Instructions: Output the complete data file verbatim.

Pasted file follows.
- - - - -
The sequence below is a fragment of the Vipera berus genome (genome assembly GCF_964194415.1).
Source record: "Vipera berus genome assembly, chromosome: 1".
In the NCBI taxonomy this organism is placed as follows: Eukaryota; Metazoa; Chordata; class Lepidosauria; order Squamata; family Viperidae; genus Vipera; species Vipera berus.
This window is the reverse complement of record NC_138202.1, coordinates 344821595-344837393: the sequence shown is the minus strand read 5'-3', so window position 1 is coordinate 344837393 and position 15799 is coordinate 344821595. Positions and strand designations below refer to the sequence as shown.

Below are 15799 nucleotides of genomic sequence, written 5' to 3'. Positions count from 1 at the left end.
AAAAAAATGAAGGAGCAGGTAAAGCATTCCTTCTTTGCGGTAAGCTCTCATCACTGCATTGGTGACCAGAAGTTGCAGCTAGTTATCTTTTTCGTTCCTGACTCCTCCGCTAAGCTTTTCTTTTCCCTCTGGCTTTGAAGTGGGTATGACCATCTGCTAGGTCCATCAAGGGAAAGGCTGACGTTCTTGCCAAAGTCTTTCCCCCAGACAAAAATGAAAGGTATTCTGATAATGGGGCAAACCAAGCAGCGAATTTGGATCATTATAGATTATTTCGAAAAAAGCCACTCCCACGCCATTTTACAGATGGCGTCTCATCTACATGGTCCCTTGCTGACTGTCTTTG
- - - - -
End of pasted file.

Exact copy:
The sequence below is a fragment of the Vipera berus genome (genome assembly GCF_964194415.1).
Source record: "Vipera berus genome assembly, chromosome: 1".
In the NCBI taxonomy this organism is placed as follows: Eukaryota; Metazoa; Chordata; class Lepidosauria; order Squamata; family Viperidae; genus Vipera; species Vipera berus.
This window is the reverse complement of record NC_138202.1, coordinates 344821595-344837393: the sequence shown is the minus strand read 5'-3', so window position 1 is coordinate 344837393 and position 15799 is coordinate 344821595. Positions and strand designations below refer to the sequence as shown.

Below are 15799 nucleotides of genomic sequence, written 5' to 3'. Positions count from 1 at the left end.
AAAAAAATGAAGGAGCAGGTAAAGCATTCCTTCTTTGCGGTAAGCTCTCATCACTGCATTGGTGACCAGAAGTTGCAGCTAGTTATCTTTTTCGTTCCTGACTCCTCCGCTAAGCTTTTCTTTTCCCTCTGGCTTTGAAGTGGGTATGACCATCTGCTAGGTCCATCAAGGGAAAGGCTGACGTTCTTGCCAAAGTCTTTCCCCCAGACAAAAATGAAAGGTATTCTGATAATGGGGCAAACCAAGCAGCGAATTTGGATCATTATAGATTATTTCGAAAAAAGCCACTCCCACGCCATTTTACAGATGGCGTCTCATCTACATGGTCCCTTGCTGACTGTCTTTG